If Congress doesn't act now, 3.6 million more people will lose what little income they have. Today the Senate is expected to vote on extending unemployment benefits. With your encouragement, it can pass.
Democrats now sound like populists. President Obama calls economic inequality our "defining challenge." De Blasio won in New York City on a populist program. But a warning: Without a jobs message, conservative populism can win.
A recent piece on the retirement crisis faced by Millenials never blames older people for their woes. That's a refreshing change from usual narratives, which is good, because the generations have a common struggle.
E.J. Dionne makes an interesting argument today designed specifically for the Village. I don't know how it's going to go over. But it's good to see him making the argument, because it sounds like what I've been writing for about ten years.
The good news: The Secretary of State is eyeing a global climate treaty next year. The bad news: combined with the EPA's push to cap carbon, it may hurt this year.
Federal unemployment assistance for 1.3 million people who have been unemployed longer than 26 weeks expired last Saturday, after Republicans blocked efforts to extend them. 3.6 million more people will lose these benefits over this year.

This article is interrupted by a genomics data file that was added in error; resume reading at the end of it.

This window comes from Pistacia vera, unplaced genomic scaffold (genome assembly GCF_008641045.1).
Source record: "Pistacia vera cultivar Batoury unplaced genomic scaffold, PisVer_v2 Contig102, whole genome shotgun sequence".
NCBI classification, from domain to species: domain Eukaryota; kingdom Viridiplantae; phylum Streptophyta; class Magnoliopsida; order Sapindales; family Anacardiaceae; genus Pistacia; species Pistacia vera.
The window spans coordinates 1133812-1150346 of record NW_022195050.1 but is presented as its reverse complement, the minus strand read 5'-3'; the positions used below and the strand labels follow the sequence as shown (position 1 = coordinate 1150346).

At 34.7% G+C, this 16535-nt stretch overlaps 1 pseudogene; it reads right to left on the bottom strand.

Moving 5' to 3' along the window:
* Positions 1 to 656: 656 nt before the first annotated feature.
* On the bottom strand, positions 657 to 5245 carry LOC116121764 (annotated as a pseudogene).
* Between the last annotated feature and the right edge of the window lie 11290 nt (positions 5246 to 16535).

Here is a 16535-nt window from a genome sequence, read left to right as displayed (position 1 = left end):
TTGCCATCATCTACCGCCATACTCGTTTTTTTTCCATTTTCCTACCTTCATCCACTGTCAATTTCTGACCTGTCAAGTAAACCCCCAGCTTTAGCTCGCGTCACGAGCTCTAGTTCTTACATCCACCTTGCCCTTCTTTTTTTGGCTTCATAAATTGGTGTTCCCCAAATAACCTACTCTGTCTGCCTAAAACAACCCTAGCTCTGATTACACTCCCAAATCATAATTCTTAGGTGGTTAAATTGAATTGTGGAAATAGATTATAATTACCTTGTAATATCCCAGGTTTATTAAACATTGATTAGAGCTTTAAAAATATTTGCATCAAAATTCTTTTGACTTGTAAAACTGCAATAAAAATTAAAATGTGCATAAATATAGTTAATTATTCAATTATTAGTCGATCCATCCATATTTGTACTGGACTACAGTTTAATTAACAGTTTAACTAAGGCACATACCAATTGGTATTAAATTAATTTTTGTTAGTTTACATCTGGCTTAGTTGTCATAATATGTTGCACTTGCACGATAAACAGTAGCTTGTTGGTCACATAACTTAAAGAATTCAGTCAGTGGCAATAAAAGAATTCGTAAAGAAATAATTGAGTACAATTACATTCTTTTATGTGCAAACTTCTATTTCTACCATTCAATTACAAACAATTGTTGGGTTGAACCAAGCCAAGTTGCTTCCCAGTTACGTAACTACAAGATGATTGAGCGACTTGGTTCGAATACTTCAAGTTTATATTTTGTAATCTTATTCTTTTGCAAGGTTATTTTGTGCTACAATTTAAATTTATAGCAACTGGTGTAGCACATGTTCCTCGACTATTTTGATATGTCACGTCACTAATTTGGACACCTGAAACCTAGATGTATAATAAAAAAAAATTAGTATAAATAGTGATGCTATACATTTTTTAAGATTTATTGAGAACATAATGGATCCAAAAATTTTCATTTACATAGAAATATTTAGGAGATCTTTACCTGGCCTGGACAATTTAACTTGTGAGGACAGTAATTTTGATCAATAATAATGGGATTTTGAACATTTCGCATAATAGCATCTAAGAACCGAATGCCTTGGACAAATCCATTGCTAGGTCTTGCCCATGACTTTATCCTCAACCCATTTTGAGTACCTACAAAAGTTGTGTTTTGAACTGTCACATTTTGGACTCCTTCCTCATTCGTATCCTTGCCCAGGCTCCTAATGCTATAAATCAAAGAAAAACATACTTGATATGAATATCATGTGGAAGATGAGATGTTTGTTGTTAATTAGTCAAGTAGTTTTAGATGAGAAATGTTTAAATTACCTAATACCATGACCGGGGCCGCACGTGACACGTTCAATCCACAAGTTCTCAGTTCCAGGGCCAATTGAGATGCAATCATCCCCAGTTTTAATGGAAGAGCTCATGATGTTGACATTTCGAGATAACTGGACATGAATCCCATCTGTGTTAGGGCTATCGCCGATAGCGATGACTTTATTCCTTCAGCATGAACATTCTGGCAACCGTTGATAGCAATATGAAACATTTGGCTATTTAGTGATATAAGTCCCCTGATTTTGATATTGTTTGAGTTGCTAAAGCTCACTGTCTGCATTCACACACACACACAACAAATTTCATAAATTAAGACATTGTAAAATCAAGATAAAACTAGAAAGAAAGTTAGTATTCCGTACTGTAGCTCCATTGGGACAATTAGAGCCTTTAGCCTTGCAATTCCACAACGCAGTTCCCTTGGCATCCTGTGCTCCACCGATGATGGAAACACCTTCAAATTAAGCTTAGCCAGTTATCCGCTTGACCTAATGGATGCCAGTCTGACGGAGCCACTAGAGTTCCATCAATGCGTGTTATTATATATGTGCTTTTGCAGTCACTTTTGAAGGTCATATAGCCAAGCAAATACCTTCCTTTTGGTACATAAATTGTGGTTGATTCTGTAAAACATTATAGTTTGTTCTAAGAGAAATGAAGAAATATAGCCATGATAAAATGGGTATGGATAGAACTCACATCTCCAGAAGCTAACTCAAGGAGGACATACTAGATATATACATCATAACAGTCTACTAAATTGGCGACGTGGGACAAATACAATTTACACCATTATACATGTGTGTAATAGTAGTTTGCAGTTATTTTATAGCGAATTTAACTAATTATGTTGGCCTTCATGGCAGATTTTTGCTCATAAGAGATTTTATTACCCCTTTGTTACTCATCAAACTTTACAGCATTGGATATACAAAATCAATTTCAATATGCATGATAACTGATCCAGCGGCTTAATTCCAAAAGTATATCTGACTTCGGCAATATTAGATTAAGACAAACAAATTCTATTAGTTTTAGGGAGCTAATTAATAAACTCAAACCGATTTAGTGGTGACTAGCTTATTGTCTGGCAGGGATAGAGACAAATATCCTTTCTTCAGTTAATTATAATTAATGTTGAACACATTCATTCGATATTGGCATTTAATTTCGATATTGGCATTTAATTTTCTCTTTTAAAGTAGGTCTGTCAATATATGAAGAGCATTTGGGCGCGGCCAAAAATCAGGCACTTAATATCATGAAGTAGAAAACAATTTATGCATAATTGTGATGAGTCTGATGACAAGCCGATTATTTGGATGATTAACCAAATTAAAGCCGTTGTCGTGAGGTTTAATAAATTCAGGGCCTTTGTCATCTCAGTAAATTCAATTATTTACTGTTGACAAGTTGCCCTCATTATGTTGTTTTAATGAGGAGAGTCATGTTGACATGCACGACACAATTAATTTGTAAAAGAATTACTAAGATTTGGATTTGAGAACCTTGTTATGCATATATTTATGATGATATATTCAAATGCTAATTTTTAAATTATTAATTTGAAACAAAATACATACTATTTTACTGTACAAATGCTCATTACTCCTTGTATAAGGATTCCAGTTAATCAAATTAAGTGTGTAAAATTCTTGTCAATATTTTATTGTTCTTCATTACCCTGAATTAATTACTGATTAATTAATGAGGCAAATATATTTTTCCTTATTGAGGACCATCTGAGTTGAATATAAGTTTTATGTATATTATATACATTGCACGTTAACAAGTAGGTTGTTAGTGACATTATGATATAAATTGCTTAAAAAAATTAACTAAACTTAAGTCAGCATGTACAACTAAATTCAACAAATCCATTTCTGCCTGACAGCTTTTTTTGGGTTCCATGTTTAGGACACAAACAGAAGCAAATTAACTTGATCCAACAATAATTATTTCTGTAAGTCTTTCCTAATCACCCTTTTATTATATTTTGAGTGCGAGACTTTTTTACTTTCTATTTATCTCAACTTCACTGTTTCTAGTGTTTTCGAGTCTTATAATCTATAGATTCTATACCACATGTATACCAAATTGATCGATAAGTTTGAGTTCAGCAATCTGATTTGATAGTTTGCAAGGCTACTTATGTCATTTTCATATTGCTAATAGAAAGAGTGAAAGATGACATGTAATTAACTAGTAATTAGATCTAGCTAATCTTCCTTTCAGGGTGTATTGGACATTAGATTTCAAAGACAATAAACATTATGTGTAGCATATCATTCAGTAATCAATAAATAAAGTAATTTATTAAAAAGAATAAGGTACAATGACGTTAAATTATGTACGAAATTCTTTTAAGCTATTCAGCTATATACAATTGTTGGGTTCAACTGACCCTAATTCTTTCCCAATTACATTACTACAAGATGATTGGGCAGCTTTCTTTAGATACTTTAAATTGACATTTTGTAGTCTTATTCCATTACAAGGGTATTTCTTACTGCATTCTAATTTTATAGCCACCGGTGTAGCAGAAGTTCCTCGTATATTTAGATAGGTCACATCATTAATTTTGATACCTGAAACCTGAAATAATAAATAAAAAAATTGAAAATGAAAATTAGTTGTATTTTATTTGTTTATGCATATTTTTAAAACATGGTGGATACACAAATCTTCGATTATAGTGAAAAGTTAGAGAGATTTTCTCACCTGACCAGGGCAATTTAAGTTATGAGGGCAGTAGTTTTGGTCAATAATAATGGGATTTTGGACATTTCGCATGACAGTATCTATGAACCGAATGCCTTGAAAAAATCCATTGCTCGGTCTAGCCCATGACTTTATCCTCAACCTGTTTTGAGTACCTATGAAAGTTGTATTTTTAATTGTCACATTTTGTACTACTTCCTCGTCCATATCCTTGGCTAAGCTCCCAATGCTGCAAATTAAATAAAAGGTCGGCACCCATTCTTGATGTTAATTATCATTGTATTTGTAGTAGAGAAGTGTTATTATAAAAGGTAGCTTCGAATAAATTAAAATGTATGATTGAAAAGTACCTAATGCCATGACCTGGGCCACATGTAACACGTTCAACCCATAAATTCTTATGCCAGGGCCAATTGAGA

An increasing number of people, including the President and New York’s new mayor, have suggested that inequality of wealth and opportunity is the defining issue of our time. Some folks are having none of it. Who's right? There's no choice.
Business should be here to serve American needs, not control us and commercialize everything that we do. We must shift the power back to actual people. Only then can we stop the cycle of putting profit before people.
It's going to take years to build up a real, universal system and much of that is going to come from work in the 50 states. It means we will be living with an unequal system for many years, but that's an old story in America, isn't it?